The Ford GT40 is one of the classic GT racers
© Ford
Stockcar

This is what GT Racing is all about

Incredible cars, varied driving talent and a truly global, multi-national, multi-class extravaganza.
Written by James Roberts
5 min readPublished on
When Nico Rosberg won the 2016 Formula One World Championship he essentially won the same thing Giuseppe Farina and every other F1 champ has won every year since 1950.
It might not seem like it sometimes, but Formula One has consistency – a tangible historical lineage. This is something the multi-class, multi-driver and multi-manufacturer world of GT racing doesn’t have.
The world of GT racing, or sportscar racing, is so confusing, but if you get your head around it, thou shalt be rewarded. Incredible cars, varied driving talent and a truly global, multi-national, multi-class extravaganza are on offer pretty much every weekend with races lasting between one and 24 hours and gracing circuits from the Nürburgring to Mount Panorama and Daytona to Spa.
Here’s an overview:

1. It all started a long time ago

The Ford GT40 is one of the classic GT racers

Ford GT40

© Ford

In the 1960s cars like the Ford GT40 and a variety of Ferraris dominated the 24 Hours of Le Mans and these classic machines are to many what GT racing machines are all about. Or are they? Strictly speaking cars like the Sunbeam Alpine, AC Cobra or the Porsche 956B are proper GT cars because they competed in the GT class. The GT40 didn’t, it raced in the Prototype class at Le Mans.
To keep things simple and to quote commentator and sportscar racing expert David Addison: “GT racing is the recognisable equivalent to sportscars you’d see and recognise from the road. If you’ve heard of a Ferrari or Porsche, these are the race versions of them.”

2. But if you’re being a stickler, GT racing essentially started in the mid-1990s

The Mercedes CLK GTR was a major power in GT racing in the 1990s

Mercedes CLK GTR

© Mercedes

“GT racing became the flagship sportscar class from about 1994 onwards with something called the BPR Global GT Championship,” confirms Addison. “Since 1994 there's been a solid GT category throughout Europe and that has been largely because of Stéphane Ratel.”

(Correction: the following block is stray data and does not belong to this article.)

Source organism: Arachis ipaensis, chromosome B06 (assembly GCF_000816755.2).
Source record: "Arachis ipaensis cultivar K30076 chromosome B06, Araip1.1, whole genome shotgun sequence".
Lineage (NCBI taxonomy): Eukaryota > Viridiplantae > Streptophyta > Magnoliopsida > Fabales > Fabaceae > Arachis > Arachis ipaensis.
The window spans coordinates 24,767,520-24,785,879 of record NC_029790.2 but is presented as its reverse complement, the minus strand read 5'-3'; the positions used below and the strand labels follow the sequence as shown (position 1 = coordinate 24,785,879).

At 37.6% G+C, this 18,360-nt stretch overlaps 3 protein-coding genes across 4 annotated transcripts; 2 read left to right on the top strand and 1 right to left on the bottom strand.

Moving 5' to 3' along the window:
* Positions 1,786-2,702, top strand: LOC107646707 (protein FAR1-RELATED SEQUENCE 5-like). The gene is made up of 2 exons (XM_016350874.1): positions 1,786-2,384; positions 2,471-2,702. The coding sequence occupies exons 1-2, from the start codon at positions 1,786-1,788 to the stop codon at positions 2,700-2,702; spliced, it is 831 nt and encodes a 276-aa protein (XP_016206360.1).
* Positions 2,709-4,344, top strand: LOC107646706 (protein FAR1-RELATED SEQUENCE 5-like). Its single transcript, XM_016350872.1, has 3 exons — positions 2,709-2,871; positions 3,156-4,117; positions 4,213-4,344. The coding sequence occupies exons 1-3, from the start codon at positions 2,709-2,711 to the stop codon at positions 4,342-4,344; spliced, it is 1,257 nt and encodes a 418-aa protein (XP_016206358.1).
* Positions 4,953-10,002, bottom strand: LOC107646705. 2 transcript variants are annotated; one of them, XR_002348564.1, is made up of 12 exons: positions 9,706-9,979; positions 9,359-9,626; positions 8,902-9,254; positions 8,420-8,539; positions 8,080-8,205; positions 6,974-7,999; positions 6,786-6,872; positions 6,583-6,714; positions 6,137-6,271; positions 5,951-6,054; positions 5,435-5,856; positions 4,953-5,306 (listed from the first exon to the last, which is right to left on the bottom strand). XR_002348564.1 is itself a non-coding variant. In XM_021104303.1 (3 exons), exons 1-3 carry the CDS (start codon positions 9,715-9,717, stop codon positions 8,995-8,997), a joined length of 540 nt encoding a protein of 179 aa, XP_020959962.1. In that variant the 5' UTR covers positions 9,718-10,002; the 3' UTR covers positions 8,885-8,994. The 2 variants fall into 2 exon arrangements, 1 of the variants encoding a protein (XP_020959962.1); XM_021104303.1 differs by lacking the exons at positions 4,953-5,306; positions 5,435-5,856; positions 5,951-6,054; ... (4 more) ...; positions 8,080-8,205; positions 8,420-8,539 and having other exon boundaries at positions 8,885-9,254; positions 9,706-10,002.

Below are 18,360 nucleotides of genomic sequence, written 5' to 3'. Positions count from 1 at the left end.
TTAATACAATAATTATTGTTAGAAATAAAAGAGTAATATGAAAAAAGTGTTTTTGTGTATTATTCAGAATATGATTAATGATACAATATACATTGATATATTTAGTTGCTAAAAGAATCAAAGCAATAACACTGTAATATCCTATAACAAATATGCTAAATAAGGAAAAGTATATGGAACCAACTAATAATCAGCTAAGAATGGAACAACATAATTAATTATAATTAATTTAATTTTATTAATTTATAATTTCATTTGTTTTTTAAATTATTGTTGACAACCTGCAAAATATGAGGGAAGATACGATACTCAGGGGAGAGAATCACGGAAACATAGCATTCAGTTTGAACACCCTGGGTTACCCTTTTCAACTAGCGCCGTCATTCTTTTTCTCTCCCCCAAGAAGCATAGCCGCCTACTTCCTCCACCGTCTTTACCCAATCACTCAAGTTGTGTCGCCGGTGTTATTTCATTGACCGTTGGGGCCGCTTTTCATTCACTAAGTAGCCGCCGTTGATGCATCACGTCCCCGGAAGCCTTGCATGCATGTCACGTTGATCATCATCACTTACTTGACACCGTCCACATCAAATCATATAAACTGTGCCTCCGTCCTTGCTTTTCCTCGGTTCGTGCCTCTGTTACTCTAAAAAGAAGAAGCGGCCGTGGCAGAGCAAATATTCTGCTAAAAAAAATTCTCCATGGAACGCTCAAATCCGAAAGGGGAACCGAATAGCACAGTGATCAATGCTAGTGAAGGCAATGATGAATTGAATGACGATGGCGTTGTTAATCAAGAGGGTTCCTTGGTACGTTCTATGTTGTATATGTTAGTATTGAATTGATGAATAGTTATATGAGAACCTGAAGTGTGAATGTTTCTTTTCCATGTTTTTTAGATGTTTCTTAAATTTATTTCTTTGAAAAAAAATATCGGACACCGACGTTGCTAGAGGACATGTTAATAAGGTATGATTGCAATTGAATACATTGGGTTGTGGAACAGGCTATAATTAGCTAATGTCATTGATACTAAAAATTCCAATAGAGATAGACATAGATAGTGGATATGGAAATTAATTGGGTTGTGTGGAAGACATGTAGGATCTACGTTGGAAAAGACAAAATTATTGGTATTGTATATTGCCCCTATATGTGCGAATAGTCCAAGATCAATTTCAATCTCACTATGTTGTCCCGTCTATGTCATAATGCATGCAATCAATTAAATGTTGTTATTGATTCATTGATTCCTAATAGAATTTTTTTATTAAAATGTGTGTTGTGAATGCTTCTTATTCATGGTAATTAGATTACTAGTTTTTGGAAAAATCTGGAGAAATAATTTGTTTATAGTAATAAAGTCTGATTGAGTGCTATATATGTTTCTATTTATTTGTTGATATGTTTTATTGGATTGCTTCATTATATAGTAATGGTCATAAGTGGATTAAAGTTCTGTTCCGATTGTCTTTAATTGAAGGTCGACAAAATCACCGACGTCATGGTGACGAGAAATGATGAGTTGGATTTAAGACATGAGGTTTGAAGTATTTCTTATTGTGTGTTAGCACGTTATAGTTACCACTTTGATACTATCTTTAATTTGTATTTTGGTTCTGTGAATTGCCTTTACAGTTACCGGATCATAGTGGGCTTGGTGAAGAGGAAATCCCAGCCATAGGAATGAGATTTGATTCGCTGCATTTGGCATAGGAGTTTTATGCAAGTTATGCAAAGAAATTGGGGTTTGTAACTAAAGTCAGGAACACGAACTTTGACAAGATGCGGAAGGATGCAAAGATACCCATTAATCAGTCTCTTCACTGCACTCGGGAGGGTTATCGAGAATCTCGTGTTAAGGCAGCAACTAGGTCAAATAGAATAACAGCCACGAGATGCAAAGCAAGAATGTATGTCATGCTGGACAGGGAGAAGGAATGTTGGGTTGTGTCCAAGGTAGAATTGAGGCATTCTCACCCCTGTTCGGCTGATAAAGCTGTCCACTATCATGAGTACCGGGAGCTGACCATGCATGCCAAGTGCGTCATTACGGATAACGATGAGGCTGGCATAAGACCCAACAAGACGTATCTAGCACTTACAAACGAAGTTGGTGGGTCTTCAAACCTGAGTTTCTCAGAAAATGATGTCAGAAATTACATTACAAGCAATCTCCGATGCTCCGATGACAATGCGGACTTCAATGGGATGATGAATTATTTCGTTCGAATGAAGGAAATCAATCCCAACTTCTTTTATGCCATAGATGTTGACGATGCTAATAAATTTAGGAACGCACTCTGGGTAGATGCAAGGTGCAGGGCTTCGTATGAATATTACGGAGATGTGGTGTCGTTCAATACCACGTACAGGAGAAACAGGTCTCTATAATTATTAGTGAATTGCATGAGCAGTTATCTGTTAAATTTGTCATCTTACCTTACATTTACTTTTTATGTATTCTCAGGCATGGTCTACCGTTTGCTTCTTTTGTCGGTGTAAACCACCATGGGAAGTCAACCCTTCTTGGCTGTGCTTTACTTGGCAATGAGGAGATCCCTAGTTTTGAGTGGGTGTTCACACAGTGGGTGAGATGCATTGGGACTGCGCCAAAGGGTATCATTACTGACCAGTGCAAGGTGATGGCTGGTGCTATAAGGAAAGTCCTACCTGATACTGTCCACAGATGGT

BPR Global was spearheaded by Porsche stalwart Jürgen Barth, flaxen-haired entreprenuer Stéphane Ratel and French event organiser Patrick Peter. It was a big hit. Grids full of Corvettes, Porsches and Ferraris graced the world’s premiere circuits and it wasn’t long until the double-edged sword of manufacturer interest and money saw costs rising and regulation slackening.
This paved the way for the game changing McLaren F1 and the Mercedes CLK GTR to join the party and run away with all the silverware in the late 1990s.

3. It featured some amazing cars – but was hard to keep up with…

The dominant 6.0L V12 Maserati MC12

Maserati MC12 V12

© Maserati

Escalating costs and increasing manufacturer dominance from the likes of Porsche and Mercedes led to motorsport’s governing body the FIA wanting a slice of the pie.
Between 1997 and 2009, under the Stéphane Ratel Organisation (SRO), the FIA GT Championship brought together GT2 machinery spanning 911s, Lister Storms, Dodge Vipers and GT1 cars such as the Daddy of them all, the 6.0L V12 Maserati MC12, which dominated the series from 2005 onwards.
By 2010 GT2 was abandoned and GT1 continued, but its days were numbered, with Marc Basseng and Marcus Winkelhock winning the final FIA GT1 Championship in 2012 in, you guessed it, a Lamborghini.

4. GT3 to the rescue

Audi R8 GT3 GT racer

Audi R8 GT3

© Audi

Spiralling costs and manufacturer clout pushed up costs and led to GT3 being launched. The GT3 class was initially hatched in 2005 by the FIA and comprised of homologated machines based on road-going cars churning out around 600bhp – think Porsche 911 GT3, Aston Martin Vantage, Audi R8, Corvettes, BMW Z4s…that sort of thing.
“As costs escalated, GT2 was ignored and GT1 cars weren’t suitable for the likes of a 24-hour race at Spa, so GT3 cars joined the fray and that was where the idea of Blancpain came from,” affirms Addison. “GT3 became so popular, interest in the GT1 series dissipated – GT3 was cheaper – the FIA GT Championship then became the Blancpain GT Sprint series, jettisoned the FIA tag and all associated expenses.”
So, today, strictly speaking, GT racing spans the Blancpain Sprint and Endurance Cup (awarded since 2011) the WeatherTech Sportscar Championship in the US and includes the European Le Mans Series and Asian Le Mans Series.
In the flagship World Endurance Championship, home of the 24 Hours of Le Mans, alongside the LMP1, LMP2 and GTE Pro and LMGT Am you'll find the stunning Ford GT40 – a le Mans winner and a direct link back to the earliest days of GT racing.

5. Still confused? Just watch the Bathurst 12 Hour

A break has J-Dub ready for his RBHRT duties

A break has J-Dub ready for his RBHRT duties

© VUE Images/Red Bull Content Pool

The 2017 Bathurst 12 Hours will see 15 or so cars battle it out for the outright win in GT3 Pro. The Bathurst 12 Hours is arguably emblematic of GT racing’s resurgence and forms part of a truly epic trilogy; the Intercontinental GT Challenge, which also takes in the 24 Hours of Spa and the Sepang 12 Hours in Malaysia.
This is where the likes of ‘Mr Versatile’ Shane Van Gisbergen, Jann Mardenborough and Aussie V8 legend Jamie Whincup will dice it out at high speed, half-way around the clock on the 6.2km Mount Panorama circuit with the rest of the 50-plus car field made up of exotic machinery in GT Pro/Am, GT Am, GT4 and production saloons ensuring a depth of skill and speed levels that will make for some crazy thrills and manic spills.
Watch the Bathurst 12 Hour live, starting on February 3